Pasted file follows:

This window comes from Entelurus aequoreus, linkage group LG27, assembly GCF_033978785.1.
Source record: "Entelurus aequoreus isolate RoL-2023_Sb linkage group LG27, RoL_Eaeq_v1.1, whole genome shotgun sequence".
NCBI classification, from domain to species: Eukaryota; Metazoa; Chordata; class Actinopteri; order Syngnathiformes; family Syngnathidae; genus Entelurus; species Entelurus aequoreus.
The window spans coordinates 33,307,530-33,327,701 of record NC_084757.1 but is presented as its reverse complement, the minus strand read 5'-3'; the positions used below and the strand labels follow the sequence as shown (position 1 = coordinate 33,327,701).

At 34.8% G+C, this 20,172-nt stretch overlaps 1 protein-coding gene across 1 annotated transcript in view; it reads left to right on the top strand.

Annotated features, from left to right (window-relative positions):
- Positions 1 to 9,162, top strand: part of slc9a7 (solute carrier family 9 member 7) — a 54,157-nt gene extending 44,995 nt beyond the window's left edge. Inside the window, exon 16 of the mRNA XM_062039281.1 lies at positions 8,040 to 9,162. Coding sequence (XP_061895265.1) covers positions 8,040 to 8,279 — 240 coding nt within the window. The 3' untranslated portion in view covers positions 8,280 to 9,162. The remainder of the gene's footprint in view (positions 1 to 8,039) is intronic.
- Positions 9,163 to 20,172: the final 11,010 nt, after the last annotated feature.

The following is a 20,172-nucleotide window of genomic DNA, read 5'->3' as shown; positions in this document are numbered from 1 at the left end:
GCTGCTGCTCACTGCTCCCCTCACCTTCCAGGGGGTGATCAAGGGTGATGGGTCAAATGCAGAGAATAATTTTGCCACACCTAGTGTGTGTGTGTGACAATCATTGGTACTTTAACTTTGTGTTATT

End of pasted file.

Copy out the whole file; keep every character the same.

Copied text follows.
This window comes from Entelurus aequoreus, linkage group LG27, assembly GCF_033978785.1.
Source record: "Entelurus aequoreus isolate RoL-2023_Sb linkage group LG27, RoL_Eaeq_v1.1, whole genome shotgun sequence".
NCBI classification, from domain to species: Eukaryota; Metazoa; Chordata; class Actinopteri; order Syngnathiformes; family Syngnathidae; genus Entelurus; species Entelurus aequoreus.
The window spans coordinates 33,307,530-33,327,701 of record NC_084757.1 but is presented as its reverse complement, the minus strand read 5'-3'; the positions used below and the strand labels follow the sequence as shown (position 1 = coordinate 33,327,701).

At 34.8% G+C, this 20,172-nt stretch overlaps 1 protein-coding gene across 1 annotated transcript in view; it reads left to right on the top strand.

Annotated features, from left to right (window-relative positions):
- Positions 1 to 9,162, top strand: part of slc9a7 (solute carrier family 9 member 7) — a 54,157-nt gene extending 44,995 nt beyond the window's left edge. Inside the window, exon 16 of the mRNA XM_062039281.1 lies at positions 8,040 to 9,162. Coding sequence (XP_061895265.1) covers positions 8,040 to 8,279 — 240 coding nt within the window. The 3' untranslated portion in view covers positions 8,280 to 9,162. The remainder of the gene's footprint in view (positions 1 to 8,039) is intronic.
- Positions 9,163 to 20,172: the final 11,010 nt, after the last annotated feature.

The following is a 20,172-nucleotide window of genomic DNA, read 5'->3' as shown; positions in this document are numbered from 1 at the left end:
GCTGCTGCTCACTGCTCCCCTCACCTTCCAGGGGGTGATCAAGGGTGATGGGTCAAATGCAGAGAATAATTTTGCCACACCTAGTGTGTGTGTGTGACAATCATTGGTACTTTAACTTTGTGTTATT